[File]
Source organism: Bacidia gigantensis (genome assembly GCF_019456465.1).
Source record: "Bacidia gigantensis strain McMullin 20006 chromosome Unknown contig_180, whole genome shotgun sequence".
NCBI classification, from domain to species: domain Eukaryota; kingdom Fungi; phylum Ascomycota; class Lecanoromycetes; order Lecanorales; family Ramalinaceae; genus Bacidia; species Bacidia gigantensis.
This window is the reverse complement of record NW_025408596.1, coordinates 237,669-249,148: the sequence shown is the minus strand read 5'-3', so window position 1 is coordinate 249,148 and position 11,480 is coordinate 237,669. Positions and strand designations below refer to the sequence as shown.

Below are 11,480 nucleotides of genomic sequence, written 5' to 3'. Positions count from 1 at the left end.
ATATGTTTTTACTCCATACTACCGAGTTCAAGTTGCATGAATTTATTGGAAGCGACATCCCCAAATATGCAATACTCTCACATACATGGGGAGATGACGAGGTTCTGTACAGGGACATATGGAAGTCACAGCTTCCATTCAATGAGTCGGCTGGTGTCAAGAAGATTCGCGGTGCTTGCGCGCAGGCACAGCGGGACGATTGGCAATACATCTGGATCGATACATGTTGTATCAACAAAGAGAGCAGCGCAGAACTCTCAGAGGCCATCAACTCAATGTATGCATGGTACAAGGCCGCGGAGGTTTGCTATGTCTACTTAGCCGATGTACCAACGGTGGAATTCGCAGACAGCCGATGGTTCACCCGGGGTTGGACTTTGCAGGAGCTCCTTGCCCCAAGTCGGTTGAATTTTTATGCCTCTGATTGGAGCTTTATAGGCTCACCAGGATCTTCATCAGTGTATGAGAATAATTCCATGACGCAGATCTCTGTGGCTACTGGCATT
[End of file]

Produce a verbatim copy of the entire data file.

Source organism: Bacidia gigantensis (genome assembly GCF_019456465.1).
Source record: "Bacidia gigantensis strain McMullin 20006 chromosome Unknown contig_180, whole genome shotgun sequence".
NCBI classification, from domain to species: domain Eukaryota; kingdom Fungi; phylum Ascomycota; class Lecanoromycetes; order Lecanorales; family Ramalinaceae; genus Bacidia; species Bacidia gigantensis.
This window is the reverse complement of record NW_025408596.1, coordinates 237,669-249,148: the sequence shown is the minus strand read 5'-3', so window position 1 is coordinate 249,148 and position 11,480 is coordinate 237,669. Positions and strand designations below refer to the sequence as shown.

Below are 11,480 nucleotides of genomic sequence, written 5' to 3'. Positions count from 1 at the left end.
ATATGTTTTTACTCCATACTACCGAGTTCAAGTTGCATGAATTTATTGGAAGCGACATCCCCAAATATGCAATACTCTCACATACATGGGGAGATGACGAGGTTCTGTACAGGGACATATGGAAGTCACAGCTTCCATTCAATGAGTCGGCTGGTGTCAAGAAGATTCGCGGTGCTTGCGCGCAGGCACAGCGGGACGATTGGCAATACATCTGGATCGATACATGTTGTATCAACAAAGAGAGCAGCGCAGAACTCTCAGAGGCCATCAACTCAATGTATGCATGGTACAAGGCCGCGGAGGTTTGCTATGTCTACTTAGCCGATGTACCAACGGTGGAATTCGCAGACAGCCGATGGTTCACCCGGGGTTGGACTTTGCAGGAGCTCCTTGCCCCAAGTCGGTTGAATTTTTATGCCTCTGATTGGAGCTTTATAGGCTCACCAGGATCTTCATCAGTGTATGAGAATAATTCCATGACGCAGATCTCTGTGGCTACTGGCATT